Wednesday, February 27, 2013


One of the most beloved broadway musicals of all time was Show Boat. This wonderful tale of performing on a riverboat had a magical score written by Jerome Kern and Oscar Hammerstein II. The music was by Jerome Kern and book and lyrics  was by Oscar Hammerstein II. The show not only featured timeless songs like "Ol Man River" and "Make Believe", but the musical itself dealt with issues such as racial prejudice and inequality. Dealing with those themes was quite new to society in 1927 when the musical debuted.

The original show opened on Broadway at the Ziegfeld Theatre on December 27, 1927. The critics were immediately enthusiastic, and the show was a great popular success, running a year and a half, for a total of 572 performances. It made a star of Helen Morgan who played Julie LaVerne, an actress on the riverboat who is hiding the secret of her true ethnicity. For Morgan, the show was a role of a lifetime, and she never had a bigger success than Show Boat.

Show Boat was actually first filmed in 1929 as a silent movie with some sound added. It did not feature any of the Kern-Hamerstein score. The 1929 film was long believed to be lost, but most of it has been found and shown on TCM. The successful Broadway show would not get a proper transfer to film until 1936 when the film was made for Unviersal Studios.

Carl Laemmle, head of Universal, had been deeply dissatisfied with the 1929 film, and had long wanted to make an all-sound version of the hit musical. It was originally scheduled to be made in 1934, but plans to make this version with Russ Colombo as the gambler Gaylord Ravenal fell through when Colombo was killed that year in a shotgun accident, and shooting of the film was rescheduled. The film, with several members of the original Broadway cast, was begun in late 1935 and released in 1936.

This film version of Show Boat stars Irene Dunne as Magnolia and Allan Jones as Ravenal, with Charles Winninger, Paul Robeson, Helen Morgan, and Hattie McDaniel.
Morgan, already battling alcoholism reprised her role as Julie. What was the biggest shock of this new version is the choice of director. James Whale directed the film, and he was the top director at the time at Universal, but he was known for his directing of their horror movies like Frankenstein and The Bride of Frankenstein. However, Whales suprisingly was a great director on this musical, and his attention to detail gave the movie a very authentic look.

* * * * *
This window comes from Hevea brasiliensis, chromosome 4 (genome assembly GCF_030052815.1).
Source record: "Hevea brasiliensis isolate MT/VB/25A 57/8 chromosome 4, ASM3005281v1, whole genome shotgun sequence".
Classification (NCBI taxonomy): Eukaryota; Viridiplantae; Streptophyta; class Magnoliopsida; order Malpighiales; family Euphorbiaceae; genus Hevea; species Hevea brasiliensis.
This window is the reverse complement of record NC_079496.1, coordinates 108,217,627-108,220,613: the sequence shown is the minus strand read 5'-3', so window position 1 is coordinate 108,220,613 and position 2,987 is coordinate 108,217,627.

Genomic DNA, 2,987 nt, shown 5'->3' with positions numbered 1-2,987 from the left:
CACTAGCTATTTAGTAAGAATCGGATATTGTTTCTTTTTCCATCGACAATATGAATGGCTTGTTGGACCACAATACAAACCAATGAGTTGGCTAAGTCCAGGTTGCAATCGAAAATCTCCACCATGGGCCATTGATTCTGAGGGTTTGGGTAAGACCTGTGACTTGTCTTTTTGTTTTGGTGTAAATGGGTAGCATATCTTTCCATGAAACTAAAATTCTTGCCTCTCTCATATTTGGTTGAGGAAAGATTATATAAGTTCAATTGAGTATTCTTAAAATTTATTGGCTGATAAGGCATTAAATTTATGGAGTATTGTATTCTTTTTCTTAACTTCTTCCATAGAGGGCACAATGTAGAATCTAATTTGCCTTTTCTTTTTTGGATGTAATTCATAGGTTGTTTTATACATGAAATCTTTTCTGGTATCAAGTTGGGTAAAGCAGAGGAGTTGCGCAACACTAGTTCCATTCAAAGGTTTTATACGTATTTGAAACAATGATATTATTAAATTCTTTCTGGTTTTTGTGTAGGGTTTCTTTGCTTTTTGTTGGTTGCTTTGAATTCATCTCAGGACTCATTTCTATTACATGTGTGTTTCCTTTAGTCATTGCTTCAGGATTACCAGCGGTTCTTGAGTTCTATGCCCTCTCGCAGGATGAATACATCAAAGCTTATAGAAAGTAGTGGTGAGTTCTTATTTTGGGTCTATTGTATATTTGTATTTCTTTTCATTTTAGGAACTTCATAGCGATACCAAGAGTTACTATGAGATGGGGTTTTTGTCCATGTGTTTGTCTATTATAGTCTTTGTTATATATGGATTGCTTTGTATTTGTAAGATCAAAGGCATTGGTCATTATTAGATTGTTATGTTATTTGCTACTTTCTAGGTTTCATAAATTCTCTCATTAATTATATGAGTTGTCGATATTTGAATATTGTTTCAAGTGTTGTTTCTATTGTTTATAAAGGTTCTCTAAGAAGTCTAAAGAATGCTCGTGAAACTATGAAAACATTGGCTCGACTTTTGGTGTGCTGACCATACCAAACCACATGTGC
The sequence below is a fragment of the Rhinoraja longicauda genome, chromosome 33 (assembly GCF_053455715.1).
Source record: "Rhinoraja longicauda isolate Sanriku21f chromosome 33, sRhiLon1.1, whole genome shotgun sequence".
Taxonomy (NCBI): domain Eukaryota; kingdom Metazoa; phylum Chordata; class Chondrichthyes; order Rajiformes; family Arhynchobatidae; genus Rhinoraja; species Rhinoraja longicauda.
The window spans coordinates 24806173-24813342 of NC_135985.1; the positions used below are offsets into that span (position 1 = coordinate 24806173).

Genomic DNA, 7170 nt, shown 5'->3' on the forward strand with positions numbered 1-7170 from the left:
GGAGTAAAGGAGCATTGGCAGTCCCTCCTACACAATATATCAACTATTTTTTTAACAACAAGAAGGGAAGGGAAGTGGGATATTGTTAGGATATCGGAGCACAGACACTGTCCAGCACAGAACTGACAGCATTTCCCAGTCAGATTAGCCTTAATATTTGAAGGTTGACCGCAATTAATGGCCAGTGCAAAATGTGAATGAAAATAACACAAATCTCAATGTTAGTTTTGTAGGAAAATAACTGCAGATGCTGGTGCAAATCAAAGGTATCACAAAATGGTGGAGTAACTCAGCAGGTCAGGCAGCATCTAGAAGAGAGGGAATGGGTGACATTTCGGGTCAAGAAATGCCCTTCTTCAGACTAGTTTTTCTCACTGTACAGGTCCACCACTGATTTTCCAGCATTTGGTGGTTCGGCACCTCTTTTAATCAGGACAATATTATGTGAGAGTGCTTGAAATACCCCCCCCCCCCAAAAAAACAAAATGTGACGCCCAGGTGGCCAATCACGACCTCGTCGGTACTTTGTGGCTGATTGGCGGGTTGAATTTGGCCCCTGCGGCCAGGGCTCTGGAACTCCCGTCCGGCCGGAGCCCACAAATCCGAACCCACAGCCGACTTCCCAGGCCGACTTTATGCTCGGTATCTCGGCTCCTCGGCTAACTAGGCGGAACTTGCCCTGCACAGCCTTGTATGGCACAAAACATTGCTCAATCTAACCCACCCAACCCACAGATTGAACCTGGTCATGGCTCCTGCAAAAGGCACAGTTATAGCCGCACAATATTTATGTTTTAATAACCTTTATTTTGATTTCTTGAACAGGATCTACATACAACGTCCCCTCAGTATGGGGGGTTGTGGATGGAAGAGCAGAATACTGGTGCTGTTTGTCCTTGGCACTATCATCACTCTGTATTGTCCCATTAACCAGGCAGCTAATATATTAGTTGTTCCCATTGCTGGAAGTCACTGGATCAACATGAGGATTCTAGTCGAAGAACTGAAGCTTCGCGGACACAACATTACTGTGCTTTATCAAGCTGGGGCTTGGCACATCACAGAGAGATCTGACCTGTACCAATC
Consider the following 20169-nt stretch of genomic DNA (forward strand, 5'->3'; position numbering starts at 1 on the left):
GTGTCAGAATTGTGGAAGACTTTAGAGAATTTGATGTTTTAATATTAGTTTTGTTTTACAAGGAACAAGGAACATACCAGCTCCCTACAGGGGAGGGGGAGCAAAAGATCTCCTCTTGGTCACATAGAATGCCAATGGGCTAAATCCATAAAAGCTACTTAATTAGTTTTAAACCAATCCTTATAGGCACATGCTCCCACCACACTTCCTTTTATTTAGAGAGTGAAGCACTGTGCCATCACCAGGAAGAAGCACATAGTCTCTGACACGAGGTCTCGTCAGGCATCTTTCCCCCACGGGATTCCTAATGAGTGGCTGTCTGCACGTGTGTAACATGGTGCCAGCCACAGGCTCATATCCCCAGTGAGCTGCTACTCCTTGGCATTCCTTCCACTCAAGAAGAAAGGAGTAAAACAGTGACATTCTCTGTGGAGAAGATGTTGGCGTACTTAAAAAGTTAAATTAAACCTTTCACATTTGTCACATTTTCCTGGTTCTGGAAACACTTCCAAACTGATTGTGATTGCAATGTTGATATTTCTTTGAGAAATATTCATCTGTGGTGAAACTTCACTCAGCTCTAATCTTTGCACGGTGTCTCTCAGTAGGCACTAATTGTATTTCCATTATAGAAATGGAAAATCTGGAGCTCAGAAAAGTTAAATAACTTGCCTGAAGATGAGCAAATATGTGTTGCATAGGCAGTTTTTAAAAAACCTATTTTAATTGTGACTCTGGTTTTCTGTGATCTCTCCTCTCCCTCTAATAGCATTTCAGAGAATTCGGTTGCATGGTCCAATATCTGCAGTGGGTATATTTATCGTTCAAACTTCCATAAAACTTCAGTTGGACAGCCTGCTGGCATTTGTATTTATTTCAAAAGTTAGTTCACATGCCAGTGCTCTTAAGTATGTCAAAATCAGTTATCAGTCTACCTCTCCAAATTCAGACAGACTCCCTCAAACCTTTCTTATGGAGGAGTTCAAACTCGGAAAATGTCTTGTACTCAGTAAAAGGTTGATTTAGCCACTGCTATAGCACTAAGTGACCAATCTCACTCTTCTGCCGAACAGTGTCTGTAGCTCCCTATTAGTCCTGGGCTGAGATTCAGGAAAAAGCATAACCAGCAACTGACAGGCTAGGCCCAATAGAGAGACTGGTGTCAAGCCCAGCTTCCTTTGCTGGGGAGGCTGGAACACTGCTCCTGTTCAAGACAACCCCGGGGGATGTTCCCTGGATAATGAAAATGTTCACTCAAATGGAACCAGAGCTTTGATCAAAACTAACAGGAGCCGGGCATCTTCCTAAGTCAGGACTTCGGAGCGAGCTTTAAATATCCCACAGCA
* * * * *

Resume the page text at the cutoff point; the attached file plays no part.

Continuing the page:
The movie would be remade again in 1951 by MGM, and although their version was well made, it paled in comparison to this 1936 version. Irene Dunne, because of her dramatic movies, is really underrated as a singer. She had a wonderful voice that blended well with her co-star Allan Jones (the father of crooner Jack Jones). Paul Robeson gives the definitive version of  "Ol Man River" in the movie, and he would forever be associated with the song. Helen Morgan as well did well in the movie, but her years of alcohol abuse had its toll on her looks and she looks older than she is in the movie. Her voice was still there, and she gave a wonderful portrayal of Julie that is forever etched on movie celluloid. Unfortunately, this would be Morgan's last film, and she died of liver failure in 1941 at the age of 41.

What is equally as sad as the young death of Helen Morgan was that the 1936 version is not yet on DVD. Show Boat was successful at the box office, but was withdrawn from circulation in the 1940s, after MGM bought the rights so that they could film their own Technicolor remake; however, MGM's version did not begin filming until 1950, and was released in the summer of 1951. The fact that Paul Robeson, who played Joe in the 1936 version, was blacklisted in 1950 further assured that the 1936 film would not be seen for a long time, and it was not widely seen again until after Robeson's death in 1976. In 1983 it made its debut on cable television, and a few years later, on PBS. It was made available on VHS beginning in 1990, but it has yet to be released on an authorized DVD, although a Brazilian company, Classicline, released a DVD version in 2003. Until this excellent movie is released on DVD, I will be thankful for my DVD copy I recorded off of TCM. The best of the three movie Show Boats, this 1936 version deserves to be released. TCM/Warner Brothers owe it to the talents of Irene Dunne, Helen Morgan, and Paul Robeson as well as to the original visionaries of the show to issue this masterpiece...


  1. It's wonderful to be able to see Paul Robeson as Joe and to enjoy the duet "I Still Suits Me" with Hattie McDaniel. The movie is wonderfully cast and has great atmosphere.

    There are many things to enjoy in the 1950 version, but I find it galling that they basically eliminated the character of Queenie and took everything away from Joe except for "Old Man River".

  2. I saw the 1936 version about 20 years ago in a theater in Manhattan called the Biograph. The Biograph was owned by Cineplex Odeon and showed nothing but older films, usually in double feature format. It was like TCM but on the big screen, and was fantastic. Unfortunately, it closed because Cineplex Odeon did not feel they were making enough money from it. You would think with all their other theaters bringing in money they could have kept the Biograph open. I saw movies there all the time, and there were occasions when it was quite full of people.

  3. I remember seeing the 1936 version at the BBC Film Unit, where I was tasked to record the soundtrack at the time of Robeson's death. The songs account for a mere 22 minutes of the film, but what gold it is! The film has been shown on British TV, probably in the 1980's, as I have a Betamax copy of it somewhere.